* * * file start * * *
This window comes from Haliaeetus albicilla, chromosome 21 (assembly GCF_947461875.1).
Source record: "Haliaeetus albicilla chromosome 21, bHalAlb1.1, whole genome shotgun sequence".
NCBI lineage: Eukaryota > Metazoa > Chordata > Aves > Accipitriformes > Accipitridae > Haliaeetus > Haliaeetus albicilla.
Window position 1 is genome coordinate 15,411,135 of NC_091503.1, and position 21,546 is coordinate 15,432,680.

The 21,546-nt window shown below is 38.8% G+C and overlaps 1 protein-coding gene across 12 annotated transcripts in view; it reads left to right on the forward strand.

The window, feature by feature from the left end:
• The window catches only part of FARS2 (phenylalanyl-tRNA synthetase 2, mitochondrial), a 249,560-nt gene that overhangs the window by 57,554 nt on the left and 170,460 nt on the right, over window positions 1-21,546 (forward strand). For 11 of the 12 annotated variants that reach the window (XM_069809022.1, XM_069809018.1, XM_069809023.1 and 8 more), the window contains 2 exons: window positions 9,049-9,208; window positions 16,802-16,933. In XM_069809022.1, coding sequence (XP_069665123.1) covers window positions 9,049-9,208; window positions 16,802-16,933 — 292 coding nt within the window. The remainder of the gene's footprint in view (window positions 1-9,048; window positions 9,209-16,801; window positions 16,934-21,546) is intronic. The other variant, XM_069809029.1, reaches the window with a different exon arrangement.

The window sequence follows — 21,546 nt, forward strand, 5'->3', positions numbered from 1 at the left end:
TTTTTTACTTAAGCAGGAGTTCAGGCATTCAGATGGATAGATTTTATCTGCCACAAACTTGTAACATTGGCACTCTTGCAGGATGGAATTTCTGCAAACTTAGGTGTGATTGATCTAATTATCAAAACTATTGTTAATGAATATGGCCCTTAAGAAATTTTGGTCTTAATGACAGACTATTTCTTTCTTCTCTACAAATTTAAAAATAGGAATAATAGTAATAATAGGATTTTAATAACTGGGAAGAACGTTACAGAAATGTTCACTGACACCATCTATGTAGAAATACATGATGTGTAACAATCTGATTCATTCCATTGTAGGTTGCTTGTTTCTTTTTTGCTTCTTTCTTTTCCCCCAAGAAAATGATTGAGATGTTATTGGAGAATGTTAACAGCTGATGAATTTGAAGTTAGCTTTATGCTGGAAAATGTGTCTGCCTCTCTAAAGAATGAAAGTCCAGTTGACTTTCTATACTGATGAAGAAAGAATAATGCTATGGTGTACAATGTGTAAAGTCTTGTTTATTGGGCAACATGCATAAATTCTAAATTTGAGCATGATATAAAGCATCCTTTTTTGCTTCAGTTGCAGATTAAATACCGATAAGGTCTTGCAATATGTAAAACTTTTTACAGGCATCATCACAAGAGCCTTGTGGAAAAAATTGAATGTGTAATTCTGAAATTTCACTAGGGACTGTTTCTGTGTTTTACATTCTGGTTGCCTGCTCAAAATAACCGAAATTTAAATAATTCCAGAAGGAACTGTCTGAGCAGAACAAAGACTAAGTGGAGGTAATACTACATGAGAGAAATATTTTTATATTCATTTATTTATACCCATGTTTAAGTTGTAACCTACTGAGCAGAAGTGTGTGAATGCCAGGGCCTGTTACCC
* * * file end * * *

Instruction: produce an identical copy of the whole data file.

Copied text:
This window comes from Haliaeetus albicilla, chromosome 21 (assembly GCF_947461875.1).
Source record: "Haliaeetus albicilla chromosome 21, bHalAlb1.1, whole genome shotgun sequence".
NCBI lineage: Eukaryota > Metazoa > Chordata > Aves > Accipitriformes > Accipitridae > Haliaeetus > Haliaeetus albicilla.
Window position 1 is genome coordinate 15,411,135 of NC_091503.1, and position 21,546 is coordinate 15,432,680.

The 21,546-nt window shown below is 38.8% G+C and overlaps 1 protein-coding gene across 12 annotated transcripts in view; it reads left to right on the forward strand.

The window, feature by feature from the left end:
• The window catches only part of FARS2 (phenylalanyl-tRNA synthetase 2, mitochondrial), a 249,560-nt gene that overhangs the window by 57,554 nt on the left and 170,460 nt on the right, over window positions 1-21,546 (forward strand). For 11 of the 12 annotated variants that reach the window (XM_069809022.1, XM_069809018.1, XM_069809023.1 and 8 more), the window contains 2 exons: window positions 9,049-9,208; window positions 16,802-16,933. In XM_069809022.1, coding sequence (XP_069665123.1) covers window positions 9,049-9,208; window positions 16,802-16,933 — 292 coding nt within the window. The remainder of the gene's footprint in view (window positions 1-9,048; window positions 9,209-16,801; window positions 16,934-21,546) is intronic. The other variant, XM_069809029.1, reaches the window with a different exon arrangement.

The window sequence follows — 21,546 nt, forward strand, 5'->3', positions numbered from 1 at the left end:
TTTTTTACTTAAGCAGGAGTTCAGGCATTCAGATGGATAGATTTTATCTGCCACAAACTTGTAACATTGGCACTCTTGCAGGATGGAATTTCTGCAAACTTAGGTGTGATTGATCTAATTATCAAAACTATTGTTAATGAATATGGCCCTTAAGAAATTTTGGTCTTAATGACAGACTATTTCTTTCTTCTCTACAAATTTAAAAATAGGAATAATAGTAATAATAGGATTTTAATAACTGGGAAGAACGTTACAGAAATGTTCACTGACACCATCTATGTAGAAATACATGATGTGTAACAATCTGATTCATTCCATTGTAGGTTGCTTGTTTCTTTTTTGCTTCTTTCTTTTCCCCCAAGAAAATGATTGAGATGTTATTGGAGAATGTTAACAGCTGATGAATTTGAAGTTAGCTTTATGCTGGAAAATGTGTCTGCCTCTCTAAAGAATGAAAGTCCAGTTGACTTTCTATACTGATGAAGAAAGAATAATGCTATGGTGTACAATGTGTAAAGTCTTGTTTATTGGGCAACATGCATAAATTCTAAATTTGAGCATGATATAAAGCATCCTTTTTTGCTTCAGTTGCAGATTAAATACCGATAAGGTCTTGCAATATGTAAAACTTTTTACAGGCATCATCACAAGAGCCTTGTGGAAAAAATTGAATGTGTAATTCTGAAATTTCACTAGGGACTGTTTCTGTGTTTTACATTCTGGTTGCCTGCTCAAAATAACCGAAATTTAAATAATTCCAGAAGGAACTGTCTGAGCAGAACAAAGACTAAGTGGAGGTAATACTACATGAGAGAAATATTTTTATATTCATTTATTTATACCCATGTTTAAGTTGTAACCTACTGAGCAGAAGTGTGTGAATGCCAGGGCCTGTTACCC